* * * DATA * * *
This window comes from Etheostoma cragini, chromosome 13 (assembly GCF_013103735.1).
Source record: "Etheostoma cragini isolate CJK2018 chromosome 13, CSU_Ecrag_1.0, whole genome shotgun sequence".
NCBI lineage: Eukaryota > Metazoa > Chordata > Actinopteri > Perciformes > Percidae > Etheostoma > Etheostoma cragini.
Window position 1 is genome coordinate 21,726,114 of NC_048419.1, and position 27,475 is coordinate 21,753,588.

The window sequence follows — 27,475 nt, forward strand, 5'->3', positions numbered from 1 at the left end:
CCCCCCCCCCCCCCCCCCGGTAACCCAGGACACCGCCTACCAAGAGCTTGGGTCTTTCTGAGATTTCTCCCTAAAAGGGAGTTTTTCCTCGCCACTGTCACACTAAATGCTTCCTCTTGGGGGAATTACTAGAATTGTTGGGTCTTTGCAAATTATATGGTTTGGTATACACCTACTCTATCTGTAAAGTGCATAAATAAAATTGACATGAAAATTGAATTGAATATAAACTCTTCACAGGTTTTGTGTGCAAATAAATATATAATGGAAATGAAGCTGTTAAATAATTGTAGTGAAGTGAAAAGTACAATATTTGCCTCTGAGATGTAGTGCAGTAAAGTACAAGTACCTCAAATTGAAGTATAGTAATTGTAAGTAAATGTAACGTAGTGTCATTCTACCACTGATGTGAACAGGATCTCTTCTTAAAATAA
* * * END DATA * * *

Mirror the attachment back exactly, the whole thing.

This window comes from Etheostoma cragini, chromosome 13 (assembly GCF_013103735.1).
Source record: "Etheostoma cragini isolate CJK2018 chromosome 13, CSU_Ecrag_1.0, whole genome shotgun sequence".
NCBI lineage: Eukaryota > Metazoa > Chordata > Actinopteri > Perciformes > Percidae > Etheostoma > Etheostoma cragini.
Window position 1 is genome coordinate 21,726,114 of NC_048419.1, and position 27,475 is coordinate 21,753,588.

The window sequence follows — 27,475 nt, forward strand, 5'->3', positions numbered from 1 at the left end:
CCCCCCCCCCCCCCCCCCGGTAACCCAGGACACCGCCTACCAAGAGCTTGGGTCTTTCTGAGATTTCTCCCTAAAAGGGAGTTTTTCCTCGCCACTGTCACACTAAATGCTTCCTCTTGGGGGAATTACTAGAATTGTTGGGTCTTTGCAAATTATATGGTTTGGTATACACCTACTCTATCTGTAAAGTGCATAAATAAAATTGACATGAAAATTGAATTGAATATAAACTCTTCACAGGTTTTGTGTGCAAATAAATATATAATGGAAATGAAGCTGTTAAATAATTGTAGTGAAGTGAAAAGTACAATATTTGCCTCTGAGATGTAGTGCAGTAAAGTACAAGTACCTCAAATTGAAGTATAGTAATTGTAAGTAAATGTAACGTAGTGTCATTCTACCACTGATGTGAACAGGATCTCTTCTTAAAATAA